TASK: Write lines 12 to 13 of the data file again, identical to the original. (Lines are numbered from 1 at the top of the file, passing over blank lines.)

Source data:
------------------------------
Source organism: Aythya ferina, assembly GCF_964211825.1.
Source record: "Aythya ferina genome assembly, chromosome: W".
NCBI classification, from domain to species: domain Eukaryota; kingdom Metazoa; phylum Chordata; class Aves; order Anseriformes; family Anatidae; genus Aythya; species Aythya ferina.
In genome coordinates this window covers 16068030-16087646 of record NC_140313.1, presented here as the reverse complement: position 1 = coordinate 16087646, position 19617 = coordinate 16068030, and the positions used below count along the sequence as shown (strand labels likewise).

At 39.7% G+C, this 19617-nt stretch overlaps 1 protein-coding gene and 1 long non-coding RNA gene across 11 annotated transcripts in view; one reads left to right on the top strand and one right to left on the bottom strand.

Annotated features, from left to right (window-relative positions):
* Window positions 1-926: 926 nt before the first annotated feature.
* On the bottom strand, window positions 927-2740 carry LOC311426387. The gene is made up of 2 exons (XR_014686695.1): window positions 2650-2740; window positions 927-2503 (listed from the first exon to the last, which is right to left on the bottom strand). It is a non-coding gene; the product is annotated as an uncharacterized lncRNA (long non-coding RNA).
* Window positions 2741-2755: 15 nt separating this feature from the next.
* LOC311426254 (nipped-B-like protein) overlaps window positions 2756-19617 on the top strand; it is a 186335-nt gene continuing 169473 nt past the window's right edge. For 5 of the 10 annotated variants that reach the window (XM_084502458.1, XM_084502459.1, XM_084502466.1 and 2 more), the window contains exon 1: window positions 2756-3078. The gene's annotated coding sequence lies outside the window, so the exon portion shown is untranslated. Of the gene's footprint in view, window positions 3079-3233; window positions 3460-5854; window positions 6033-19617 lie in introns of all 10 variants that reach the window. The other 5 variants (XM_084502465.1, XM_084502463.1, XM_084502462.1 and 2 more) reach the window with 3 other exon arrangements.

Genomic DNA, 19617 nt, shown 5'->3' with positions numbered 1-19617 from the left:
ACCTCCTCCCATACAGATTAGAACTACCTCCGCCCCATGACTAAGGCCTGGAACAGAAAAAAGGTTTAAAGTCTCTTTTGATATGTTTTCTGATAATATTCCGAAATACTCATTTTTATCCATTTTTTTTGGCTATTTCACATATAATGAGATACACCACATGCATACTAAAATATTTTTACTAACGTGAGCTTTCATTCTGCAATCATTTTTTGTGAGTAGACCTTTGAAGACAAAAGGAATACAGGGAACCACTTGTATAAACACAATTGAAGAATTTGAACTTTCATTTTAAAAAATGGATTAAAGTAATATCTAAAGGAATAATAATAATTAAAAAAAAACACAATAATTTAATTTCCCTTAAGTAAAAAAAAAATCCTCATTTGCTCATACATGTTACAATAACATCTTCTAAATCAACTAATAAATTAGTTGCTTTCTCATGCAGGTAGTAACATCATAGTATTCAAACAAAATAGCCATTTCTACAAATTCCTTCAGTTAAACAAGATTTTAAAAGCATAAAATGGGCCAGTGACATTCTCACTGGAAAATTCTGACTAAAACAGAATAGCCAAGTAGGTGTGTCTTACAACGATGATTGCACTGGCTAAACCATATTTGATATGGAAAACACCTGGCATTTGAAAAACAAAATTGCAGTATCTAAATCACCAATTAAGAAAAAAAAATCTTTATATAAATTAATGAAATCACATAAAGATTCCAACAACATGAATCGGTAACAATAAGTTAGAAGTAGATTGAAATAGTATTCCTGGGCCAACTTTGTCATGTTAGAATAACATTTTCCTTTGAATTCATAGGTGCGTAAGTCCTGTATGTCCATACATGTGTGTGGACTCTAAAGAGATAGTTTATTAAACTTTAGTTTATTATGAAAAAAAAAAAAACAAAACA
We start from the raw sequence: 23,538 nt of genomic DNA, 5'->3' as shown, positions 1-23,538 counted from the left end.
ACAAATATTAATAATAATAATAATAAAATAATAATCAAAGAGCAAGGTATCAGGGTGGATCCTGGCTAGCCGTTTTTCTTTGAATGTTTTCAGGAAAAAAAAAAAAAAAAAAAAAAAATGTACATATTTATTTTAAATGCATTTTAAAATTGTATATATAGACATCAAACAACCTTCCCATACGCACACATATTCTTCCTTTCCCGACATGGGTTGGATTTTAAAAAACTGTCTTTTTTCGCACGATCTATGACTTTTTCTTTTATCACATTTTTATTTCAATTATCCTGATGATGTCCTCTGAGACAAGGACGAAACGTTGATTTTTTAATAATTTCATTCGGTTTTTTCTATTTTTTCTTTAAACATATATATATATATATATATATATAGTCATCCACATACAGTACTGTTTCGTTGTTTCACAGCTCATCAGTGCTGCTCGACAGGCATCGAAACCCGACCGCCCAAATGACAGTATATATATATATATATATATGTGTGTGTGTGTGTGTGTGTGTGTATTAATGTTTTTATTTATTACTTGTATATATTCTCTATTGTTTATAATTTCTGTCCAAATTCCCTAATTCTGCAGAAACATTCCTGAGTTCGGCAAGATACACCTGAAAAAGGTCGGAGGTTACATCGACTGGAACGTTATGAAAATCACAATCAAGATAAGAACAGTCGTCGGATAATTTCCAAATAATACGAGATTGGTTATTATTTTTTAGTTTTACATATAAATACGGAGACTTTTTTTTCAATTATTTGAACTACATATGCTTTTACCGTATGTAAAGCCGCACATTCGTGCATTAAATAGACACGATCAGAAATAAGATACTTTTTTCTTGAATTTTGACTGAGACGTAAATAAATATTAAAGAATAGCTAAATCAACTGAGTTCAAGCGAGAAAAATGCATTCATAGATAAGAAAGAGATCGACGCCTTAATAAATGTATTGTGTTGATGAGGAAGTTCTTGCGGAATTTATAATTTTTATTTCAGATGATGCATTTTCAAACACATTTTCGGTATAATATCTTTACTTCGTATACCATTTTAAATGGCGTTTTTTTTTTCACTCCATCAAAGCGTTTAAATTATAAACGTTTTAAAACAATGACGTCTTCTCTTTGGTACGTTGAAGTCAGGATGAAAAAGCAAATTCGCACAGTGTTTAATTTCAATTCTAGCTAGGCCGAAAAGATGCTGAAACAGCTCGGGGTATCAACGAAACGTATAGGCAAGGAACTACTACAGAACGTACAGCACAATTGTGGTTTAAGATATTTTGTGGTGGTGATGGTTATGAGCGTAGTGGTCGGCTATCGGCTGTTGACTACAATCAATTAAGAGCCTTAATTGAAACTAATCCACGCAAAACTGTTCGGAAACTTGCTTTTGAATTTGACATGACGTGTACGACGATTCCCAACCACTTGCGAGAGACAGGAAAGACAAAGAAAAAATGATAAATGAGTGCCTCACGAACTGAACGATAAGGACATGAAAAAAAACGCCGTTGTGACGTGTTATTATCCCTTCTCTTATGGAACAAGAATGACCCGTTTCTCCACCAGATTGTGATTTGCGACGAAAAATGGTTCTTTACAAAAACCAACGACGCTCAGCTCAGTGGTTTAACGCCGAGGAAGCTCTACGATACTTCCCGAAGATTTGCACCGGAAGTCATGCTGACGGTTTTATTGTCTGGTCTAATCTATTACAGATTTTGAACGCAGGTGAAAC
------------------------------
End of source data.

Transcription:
ACCTCCTCCCATACAGATTAGAACTACCTCCGCCCCATGACTAAGGCCTGGAACAGAAAAAAGGTTTAAAGTCTCTTTTGATATGTTTTCTGATAATATTCCGAAATACTCATTTTTATCCATTTTTTTTGGCTATTTCACATATAATGAGATACACCACATGCATACTAAAATATTTTTACTAACGTGAGCTTTCATTCTGCAATCATTTTTTGTGAGTAGACCTTTGAAGACAAAAGGAATACAGGGAACCACTTGTATAAACACAATTGAAGAATTTGAACTTTCATTTTAAAAAATGGATTAAAGTAATATCTAAAGGAATAATAATAATTAAAAAAAAACACAATAATTTAATTTCCCTTAAGTAAAAAAAAAATCCTCATTTGCTCATACATGTTACAATAACATCTTCTAAATCAACTAATAAATTAGTTGCTTTCTCATGCAGGTAGTAACATCATAGTATTCAAACAAAATAGCCATTTCTACAAATTCCTTCAGTTAAACAAGATTTTAAAAGCATAAAATGGGCCAGTGACATTCTCACTGGAAAATTCTGACTAAAACAGAATAGCCAAGTAGGTGTGTCTTACAACGATGATTGCACTGGCTAAACCATATTTGATATGGAAAACACCTGGCATTTGAAAAACAAAATTGCAGTATCTAAATCACCAATTAAGAAAAAAAAATCTTTATATAAATTAATGAAATCACATAAAGATTCCAACAACATGAATCGGTAACAATAAGTTAGAAGTAGATTGAAATAGTATTCCTGGGCCAACTTTGTCATGTTAGAATAACATTTTCCTTTGAATTCATAGGTGCGTAAGTCCTGTATGTCCATACATGTGTGTGGACTCTAAAGAGATAGTTTATTAAACTTTAGTTTATTATGAAAAAAAAAAAAACAAAACA
We start from the raw sequence: 23,538 nt of genomic DNA, 5'->3' as shown, positions 1-23,538 counted from the left end.